Right off the get go, I'm certainly only going for one set up. Hell, I haven't even hammock camped yet so to spend a bunch on two hammocks and a whole bunch of custom stuff would likely be setting money on fire. That said, I suppose my question was just a bit hypothetical in nature. Assuming I like a bridge, I guess I was more curious about the ability to "upgrade" it to a two hammock system later and if there were different challenges in going tandem with a bridge vs. a GE. It appears that my initial inclinations were correct -- that it's a little bit more of a PITA (and costly) with bridges than otherwise. All that said, I'm weighing in my mind whether or not it would be prudent to start with an asymmetrical gathered end just so that if and when my wife wanted to join the hanging world, it would be an easier and cheaper "upgrade" with the GE (would just need a spreader bar and the current tarp that I have would work) vs. a bridge (two longer spreader bars and a custom tarp, not to mention the tree distance issue you brought up). Or, maybe eventually I just end up with a couple of hammocks like many of you -- one for my time with my buddies and one for hanging with the wife. Decisions, decisions.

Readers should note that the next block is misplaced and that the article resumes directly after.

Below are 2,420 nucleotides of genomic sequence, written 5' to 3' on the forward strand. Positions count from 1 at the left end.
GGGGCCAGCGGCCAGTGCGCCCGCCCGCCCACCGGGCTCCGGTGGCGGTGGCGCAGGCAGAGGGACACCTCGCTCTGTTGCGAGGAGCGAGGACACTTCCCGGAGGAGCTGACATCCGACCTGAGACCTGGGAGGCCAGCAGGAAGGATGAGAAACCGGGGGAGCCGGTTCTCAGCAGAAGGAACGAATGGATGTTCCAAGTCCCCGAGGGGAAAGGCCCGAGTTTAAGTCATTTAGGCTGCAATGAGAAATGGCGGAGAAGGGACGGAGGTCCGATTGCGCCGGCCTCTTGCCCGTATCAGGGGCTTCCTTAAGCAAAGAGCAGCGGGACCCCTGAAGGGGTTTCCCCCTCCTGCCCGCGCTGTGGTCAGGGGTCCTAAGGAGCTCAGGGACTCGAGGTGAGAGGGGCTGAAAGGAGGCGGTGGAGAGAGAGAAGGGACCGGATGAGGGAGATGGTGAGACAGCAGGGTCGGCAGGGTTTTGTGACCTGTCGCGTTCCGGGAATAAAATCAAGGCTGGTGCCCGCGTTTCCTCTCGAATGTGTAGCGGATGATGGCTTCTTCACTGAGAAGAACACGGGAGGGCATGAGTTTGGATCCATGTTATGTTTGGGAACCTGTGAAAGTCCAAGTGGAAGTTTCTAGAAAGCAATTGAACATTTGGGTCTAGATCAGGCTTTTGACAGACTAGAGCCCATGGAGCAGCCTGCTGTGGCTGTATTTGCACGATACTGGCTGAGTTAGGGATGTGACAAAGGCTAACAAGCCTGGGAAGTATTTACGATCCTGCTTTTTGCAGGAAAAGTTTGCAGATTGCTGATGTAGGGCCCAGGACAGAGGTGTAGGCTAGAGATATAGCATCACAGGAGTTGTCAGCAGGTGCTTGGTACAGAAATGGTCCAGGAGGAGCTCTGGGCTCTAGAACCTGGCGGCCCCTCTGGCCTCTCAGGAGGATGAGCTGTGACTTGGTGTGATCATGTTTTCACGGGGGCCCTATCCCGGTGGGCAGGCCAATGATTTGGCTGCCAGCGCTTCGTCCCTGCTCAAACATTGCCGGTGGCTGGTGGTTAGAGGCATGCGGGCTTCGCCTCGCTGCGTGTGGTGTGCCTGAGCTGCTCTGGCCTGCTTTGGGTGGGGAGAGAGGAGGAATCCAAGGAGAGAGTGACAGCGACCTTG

Chris

  4. #4
    cougarmeat's Avatar
    Join Date
    Aug 2012
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    Bend, OR
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    Often a person comes from sleeping in a bed and thinks they need to sleep the same way in a hammock. That may not be the case. You sleep the way you do in bed because of the pressure points that develop with a mattress. I'm not saying you won't need to sleep on your side; I'm saying you might not need to.